The verdict came in this morning in the case of Raymond "Shrimp Boy" Chow, after a nine-week trial that captured local headlines for months prior to its start, and the jury has found him guilty on all counts, 162 in total. They were apparently thoroughly convinced by the prosecution's case, built upon a five-year undercover FBI investigation that it seemed, at least at times, Chow might have been aware was happening an investigation that also ensnared former state senator Leland Yee and former SF school board president Keith Jackson and threatened to snag everyone from Mayor Ed Lee to Joe Montana in its wide net as well.
What began as a trial for racketeering and the various typical activities of organized crime drugs, sale of stolen goods, money laundering ballooned into a story about potential corruption at the highest levels of government, as influenced by an underworld within the largest and oldest Chinatown in the nation. When it appeared that such bigger charges might not stick (though who knows what the total fallout may still be), the government added murder charges to Chow's case in October, relating to two deaths in the last decade of rival Chinatown tong leaders.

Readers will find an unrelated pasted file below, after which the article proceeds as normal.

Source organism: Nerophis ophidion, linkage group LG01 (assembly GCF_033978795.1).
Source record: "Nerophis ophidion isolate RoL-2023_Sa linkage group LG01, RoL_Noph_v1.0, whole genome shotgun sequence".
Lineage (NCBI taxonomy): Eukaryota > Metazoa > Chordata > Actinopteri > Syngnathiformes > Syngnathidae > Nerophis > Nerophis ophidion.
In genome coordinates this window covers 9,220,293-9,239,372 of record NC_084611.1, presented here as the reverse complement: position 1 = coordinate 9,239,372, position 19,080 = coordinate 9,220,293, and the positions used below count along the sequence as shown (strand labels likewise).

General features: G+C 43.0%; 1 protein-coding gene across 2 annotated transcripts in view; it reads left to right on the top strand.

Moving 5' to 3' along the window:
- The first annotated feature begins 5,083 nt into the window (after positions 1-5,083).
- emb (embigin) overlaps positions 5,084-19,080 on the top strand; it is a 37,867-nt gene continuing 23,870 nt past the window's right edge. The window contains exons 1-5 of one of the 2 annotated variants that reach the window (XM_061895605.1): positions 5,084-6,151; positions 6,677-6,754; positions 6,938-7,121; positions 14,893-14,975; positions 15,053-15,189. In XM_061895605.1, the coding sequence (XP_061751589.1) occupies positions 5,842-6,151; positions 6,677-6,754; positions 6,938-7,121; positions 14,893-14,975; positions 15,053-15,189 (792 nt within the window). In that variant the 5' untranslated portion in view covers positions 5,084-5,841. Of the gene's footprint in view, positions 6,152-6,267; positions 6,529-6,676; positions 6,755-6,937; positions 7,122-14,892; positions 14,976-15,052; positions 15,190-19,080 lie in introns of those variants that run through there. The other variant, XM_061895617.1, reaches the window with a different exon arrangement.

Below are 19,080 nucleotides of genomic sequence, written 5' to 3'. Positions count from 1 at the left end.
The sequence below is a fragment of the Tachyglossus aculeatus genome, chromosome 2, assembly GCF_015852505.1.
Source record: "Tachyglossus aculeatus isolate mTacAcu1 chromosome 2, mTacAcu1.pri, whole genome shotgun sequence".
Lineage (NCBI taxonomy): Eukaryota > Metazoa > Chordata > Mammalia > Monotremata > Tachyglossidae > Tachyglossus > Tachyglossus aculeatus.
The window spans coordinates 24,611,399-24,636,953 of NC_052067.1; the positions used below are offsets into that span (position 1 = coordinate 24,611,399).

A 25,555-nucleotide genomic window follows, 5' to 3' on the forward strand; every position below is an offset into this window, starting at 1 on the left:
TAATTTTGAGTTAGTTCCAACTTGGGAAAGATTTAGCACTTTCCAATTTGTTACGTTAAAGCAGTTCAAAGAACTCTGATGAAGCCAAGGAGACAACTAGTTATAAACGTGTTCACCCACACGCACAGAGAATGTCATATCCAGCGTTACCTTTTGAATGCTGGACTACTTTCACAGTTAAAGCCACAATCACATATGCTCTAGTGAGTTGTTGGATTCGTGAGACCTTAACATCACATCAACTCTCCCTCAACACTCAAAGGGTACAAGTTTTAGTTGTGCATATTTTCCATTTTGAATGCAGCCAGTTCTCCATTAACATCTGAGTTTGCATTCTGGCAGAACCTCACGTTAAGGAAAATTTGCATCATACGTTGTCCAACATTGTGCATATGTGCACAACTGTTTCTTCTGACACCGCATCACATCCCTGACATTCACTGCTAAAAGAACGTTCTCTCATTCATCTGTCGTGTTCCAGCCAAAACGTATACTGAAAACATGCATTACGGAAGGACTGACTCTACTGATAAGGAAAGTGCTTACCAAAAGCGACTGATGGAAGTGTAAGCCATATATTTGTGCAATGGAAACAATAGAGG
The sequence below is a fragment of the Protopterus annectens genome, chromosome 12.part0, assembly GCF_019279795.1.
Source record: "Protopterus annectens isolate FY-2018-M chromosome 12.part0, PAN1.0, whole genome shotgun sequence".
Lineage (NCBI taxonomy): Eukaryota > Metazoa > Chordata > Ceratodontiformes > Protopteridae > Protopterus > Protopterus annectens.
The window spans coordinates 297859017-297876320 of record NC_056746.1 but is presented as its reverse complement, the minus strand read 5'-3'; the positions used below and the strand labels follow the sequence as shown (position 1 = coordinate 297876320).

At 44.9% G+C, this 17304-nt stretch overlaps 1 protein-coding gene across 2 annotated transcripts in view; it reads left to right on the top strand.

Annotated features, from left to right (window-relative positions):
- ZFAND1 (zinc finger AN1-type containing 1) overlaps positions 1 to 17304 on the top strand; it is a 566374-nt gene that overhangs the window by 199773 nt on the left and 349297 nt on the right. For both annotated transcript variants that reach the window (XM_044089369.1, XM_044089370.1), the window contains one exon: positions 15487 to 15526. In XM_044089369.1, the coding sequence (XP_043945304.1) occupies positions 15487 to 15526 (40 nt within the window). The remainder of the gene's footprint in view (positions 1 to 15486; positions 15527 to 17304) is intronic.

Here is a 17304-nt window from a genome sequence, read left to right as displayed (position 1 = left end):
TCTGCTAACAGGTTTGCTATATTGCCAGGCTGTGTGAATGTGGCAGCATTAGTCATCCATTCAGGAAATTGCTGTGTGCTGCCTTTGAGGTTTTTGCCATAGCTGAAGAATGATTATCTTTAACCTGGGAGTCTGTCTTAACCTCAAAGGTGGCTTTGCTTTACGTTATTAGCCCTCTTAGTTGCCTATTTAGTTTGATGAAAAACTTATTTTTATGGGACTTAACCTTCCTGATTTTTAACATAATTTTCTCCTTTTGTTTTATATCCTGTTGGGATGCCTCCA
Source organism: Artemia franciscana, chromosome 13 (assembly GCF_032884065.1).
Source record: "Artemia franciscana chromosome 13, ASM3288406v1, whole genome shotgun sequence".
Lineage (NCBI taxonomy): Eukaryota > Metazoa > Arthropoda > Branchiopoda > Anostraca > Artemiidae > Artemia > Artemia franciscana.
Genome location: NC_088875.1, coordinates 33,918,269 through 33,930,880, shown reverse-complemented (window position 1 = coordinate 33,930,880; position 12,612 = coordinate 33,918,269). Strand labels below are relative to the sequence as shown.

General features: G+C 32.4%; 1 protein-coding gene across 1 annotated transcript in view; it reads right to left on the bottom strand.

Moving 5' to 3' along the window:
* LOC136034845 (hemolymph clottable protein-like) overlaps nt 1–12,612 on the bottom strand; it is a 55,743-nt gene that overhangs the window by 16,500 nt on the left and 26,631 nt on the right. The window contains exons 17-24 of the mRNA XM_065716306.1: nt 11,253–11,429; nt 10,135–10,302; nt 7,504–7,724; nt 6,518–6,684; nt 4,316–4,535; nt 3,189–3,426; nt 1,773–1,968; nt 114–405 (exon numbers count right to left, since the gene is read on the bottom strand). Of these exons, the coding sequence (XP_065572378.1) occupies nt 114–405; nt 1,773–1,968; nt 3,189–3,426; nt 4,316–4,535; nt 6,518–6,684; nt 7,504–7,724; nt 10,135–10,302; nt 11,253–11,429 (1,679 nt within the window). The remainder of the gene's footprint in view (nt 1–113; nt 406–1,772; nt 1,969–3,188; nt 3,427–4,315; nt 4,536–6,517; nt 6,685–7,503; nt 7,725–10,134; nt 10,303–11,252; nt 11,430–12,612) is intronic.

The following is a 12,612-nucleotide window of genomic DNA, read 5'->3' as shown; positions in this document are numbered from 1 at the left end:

Chow now stands convicted of ordering those killings and being the leader of the hundred-year-old Ghee Kung Tong, which prosecutors say he had plotted to take over early in the last decade after serving a prison sentence that began in 1993 for older racketeering charges.
In the course of the trial we got what could be the last high-profile stage for the flamboyance of local defense attorney J. Tony Serra, 81, who once upon a time inspired a film via the successful defense he mounted for another accused Chinatown criminal in the 1970's the anti-government Serra being an endearing character enough to warrant some favorable ink for Chow's case in the New York Times Magazine last fall.
The government's key witness was an undercover agent known only as Dave Jordan, who over five years posed as an East Coast mafioso looking to get into some shady trading in SF's Chinatown. He engaged in various deals to buy and sell stolen goods, all the while surveilling Chow and his operatives and paying kickbacks to Chow out of "love and respect," in exchange for his blessings in the deals.
Serra argued throughout, and Chow testified to the fact that he had remained on the straight and narrow since getting out of prison in 2002, and that all the government's wiretap evidence was flimsy and/or misunderstood. While he admitted to occasionally taking payments from Jordan, he said he did so often while drunk, and said that he had no knowledge of his friends may have been doing that was illegal.
The jury, clearly, didn't think it was so flimsy, and after just two days of deliberations came back with an unequivocal verdict.
All previous Shrimp Boy coverage on SFist.